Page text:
It’s great to be back after taking some time off. Honestly, I can’t remember the last time I’ve taken a full week off from work, and at the same time, I can’t remember the last time I felt such an overpowering need to take a break from work.
But, then again, it’s no surprise. Living through a pandemic these past seven months has been crazy challenging, right?
I feel like I’ve had two distinct pandemic experiences. The first four months marked my “Grab the Bull by the Horns” pandemic response. I was positive! I was energized! I was hopeful and optimistic! I accomplished more around my house during the early months of the pandemic than I have in a long time. I was Ms. Energizer Bunny!
I also began a brand-new workout practice at home and was cooking and eating healthier than I had for a long time. I was on fire with goals and productivity and can-do-it-ness. I was grateful for my health and the health of my loved ones; grateful that I had a job and one that I passionately love; grateful for the birds outside my office window and blooming flowers that brought color during a dismal time.
Then came part two of my pandemic experience, from mid-July to the present, which I call my Ennui pandemic response. This phase has included increases in forgetfulness, disorganization, irritation and fatigue. My daily workout practice dwindled to once a week and my healthy cooking was degraded to take out dining.
Turns out, this Ennui pandemic response is a real thing. I recently read an article that said many of us are experiencing what experts call “surge capacity depletion.” According to journalist, Tara Haelle, surge capacity is “a collection of adaptive systems – mental and physical – that humans draw on for short-term survival in acutely stressful situations, such as natural disasters.” But as Haelle observes, our surge capacity isn’t endless; it has to be renewed. She asks, “What happens when you struggle to renew it because the emergency phase has now become chronic?”
Research shows that restless sleep patterns, feeling distracted, having difficulty concentrating or being easily irritated are signs your surge capacity is depleted and you need a break.
So, I took a break.
Many of us need a break, but the coronavirus doesn’t. And, that’s the problem. The pandemic is still with us and the uncertainty of when it will be over continues. Our stress is compounded because we know it’s real and dangerous and threatening, but at the same time, it feels vague and somewhat nebulous. Yet, we are fully aware of its presence in our lives.
So much about our lives has been altered by the virus – how we work, learn, teach, socialize, shop and so much more. The reality is that these lifestyle changes are very real and will have a lasting impact.
The problem is…there isn’t a good answer or a good solution right now to the current situation. Haelle suggests strategies like lowering our expectations for ourselves and accepting what she calls “ambiguous loss” – loss that’s unclear and lacks a resolution. She also suggests engaging in activities – both new and old – that we find life-giving and focusing on slowly building our resilience bank accounts back up.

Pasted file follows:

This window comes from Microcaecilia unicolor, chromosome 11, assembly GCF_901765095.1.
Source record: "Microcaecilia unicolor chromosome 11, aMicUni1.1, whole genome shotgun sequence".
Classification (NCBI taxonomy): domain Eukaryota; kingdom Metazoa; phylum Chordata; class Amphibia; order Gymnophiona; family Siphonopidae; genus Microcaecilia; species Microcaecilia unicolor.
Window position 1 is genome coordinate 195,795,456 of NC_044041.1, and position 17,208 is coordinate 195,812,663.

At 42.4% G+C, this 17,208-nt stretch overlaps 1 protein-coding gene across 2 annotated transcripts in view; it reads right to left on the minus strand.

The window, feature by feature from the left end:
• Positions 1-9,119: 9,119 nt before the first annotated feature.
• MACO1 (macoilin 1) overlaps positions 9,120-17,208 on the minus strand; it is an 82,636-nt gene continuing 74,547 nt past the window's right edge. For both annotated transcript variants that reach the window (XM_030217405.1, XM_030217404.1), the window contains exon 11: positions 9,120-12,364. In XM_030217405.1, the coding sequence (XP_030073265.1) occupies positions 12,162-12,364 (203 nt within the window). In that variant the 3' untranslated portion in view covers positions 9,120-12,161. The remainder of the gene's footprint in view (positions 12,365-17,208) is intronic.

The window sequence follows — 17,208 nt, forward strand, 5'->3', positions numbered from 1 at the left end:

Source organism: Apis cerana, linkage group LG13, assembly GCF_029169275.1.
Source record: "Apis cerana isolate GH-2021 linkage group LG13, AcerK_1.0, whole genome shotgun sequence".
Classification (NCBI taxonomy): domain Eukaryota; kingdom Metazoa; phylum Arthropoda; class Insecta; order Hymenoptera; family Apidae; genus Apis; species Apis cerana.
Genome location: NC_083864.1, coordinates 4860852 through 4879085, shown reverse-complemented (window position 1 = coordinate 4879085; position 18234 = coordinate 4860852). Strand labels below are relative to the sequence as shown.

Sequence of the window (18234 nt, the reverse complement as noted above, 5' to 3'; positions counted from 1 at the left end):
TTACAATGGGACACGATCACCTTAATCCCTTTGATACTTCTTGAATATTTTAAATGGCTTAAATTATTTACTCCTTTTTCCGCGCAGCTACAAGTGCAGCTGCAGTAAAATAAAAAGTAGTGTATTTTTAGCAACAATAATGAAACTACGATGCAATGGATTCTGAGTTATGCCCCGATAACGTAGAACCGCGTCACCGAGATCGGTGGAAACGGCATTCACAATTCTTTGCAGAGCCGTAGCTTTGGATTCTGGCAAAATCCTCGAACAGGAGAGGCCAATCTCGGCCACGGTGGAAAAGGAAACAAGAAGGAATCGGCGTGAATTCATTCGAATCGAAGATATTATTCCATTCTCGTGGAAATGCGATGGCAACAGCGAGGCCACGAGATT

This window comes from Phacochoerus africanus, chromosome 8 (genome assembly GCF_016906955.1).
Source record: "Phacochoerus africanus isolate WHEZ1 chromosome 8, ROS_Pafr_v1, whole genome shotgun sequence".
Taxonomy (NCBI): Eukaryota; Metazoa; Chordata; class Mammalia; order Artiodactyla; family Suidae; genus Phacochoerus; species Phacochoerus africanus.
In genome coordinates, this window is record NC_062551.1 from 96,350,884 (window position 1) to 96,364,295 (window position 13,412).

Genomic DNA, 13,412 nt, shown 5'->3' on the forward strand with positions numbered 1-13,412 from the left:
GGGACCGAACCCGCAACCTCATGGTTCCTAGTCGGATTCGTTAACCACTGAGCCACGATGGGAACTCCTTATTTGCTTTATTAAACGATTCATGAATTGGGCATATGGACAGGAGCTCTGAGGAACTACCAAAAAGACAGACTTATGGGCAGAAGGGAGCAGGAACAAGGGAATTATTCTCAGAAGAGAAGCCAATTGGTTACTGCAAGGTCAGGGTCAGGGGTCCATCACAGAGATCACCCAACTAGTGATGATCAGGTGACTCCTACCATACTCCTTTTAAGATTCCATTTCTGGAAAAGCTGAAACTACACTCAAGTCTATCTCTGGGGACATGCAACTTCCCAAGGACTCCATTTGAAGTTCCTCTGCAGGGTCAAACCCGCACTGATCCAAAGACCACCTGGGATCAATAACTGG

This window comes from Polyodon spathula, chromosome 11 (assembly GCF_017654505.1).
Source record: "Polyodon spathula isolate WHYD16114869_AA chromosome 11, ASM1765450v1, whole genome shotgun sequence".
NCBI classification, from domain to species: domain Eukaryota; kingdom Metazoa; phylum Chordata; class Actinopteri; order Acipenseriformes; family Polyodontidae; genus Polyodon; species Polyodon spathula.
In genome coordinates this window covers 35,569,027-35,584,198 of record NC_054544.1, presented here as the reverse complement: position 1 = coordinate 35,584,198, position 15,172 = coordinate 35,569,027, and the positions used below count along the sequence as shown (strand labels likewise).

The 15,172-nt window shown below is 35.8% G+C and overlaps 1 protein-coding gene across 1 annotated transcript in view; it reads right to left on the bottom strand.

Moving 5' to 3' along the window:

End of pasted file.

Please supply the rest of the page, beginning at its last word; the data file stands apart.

If I’m going to survive this season of pandemic – being the Type A overachiever that I am – then I’m going to have cut myself some slack without guilt. In normal times, I get a lot done and I have a pretty good amount of energy, enthusiasm and optimism. But, as we’ve all said again and again these last few months, these are not normal times.
I’m also rebuilding my resilience bank by rededicating myself to simple, daily practices that I know are good for me like getting enough sleep, exercising, drinking more water, limiting my work hours each day and spending time with friends and family. I may not succeed at maintaining this precarious balance, but being determined as I am, I will surely give it my best effort. And, isn’t that the best any of us can do right now?
I am sharing my pandemic experience with you because I know I’m not alone in this. Many of us are simply burned out. We, especially the “Grab the Bull by the Horns” kind of people, surged with the best of them and then we utterly depleted ourselves. Maybe you are one of them. So, if you are in a state of ennui like me, do what you need to do to take care of yourself. Give yourself some slack. Grant yourself patience and grace. Do what is life-giving, energizing and resilience-building for you. Do the little things each day that will maintain or build your surge capacity.
When you take care of yourself, you are a better person for others – your family, your co-workers, your friends and your students. If you find yourself at the bottom of the well and depleted, try not to respond with a “Grab the Bull by the Horns” response and just push through it. Rather, “grab the hand” of someone you trust and who can help you wrangle your way up again. You deserve it and so do those who love and need you.
P.S. If you would like to read more about surge capacity depletion and ways you can build your capacity reservoir, read the full article by Tara Haelle.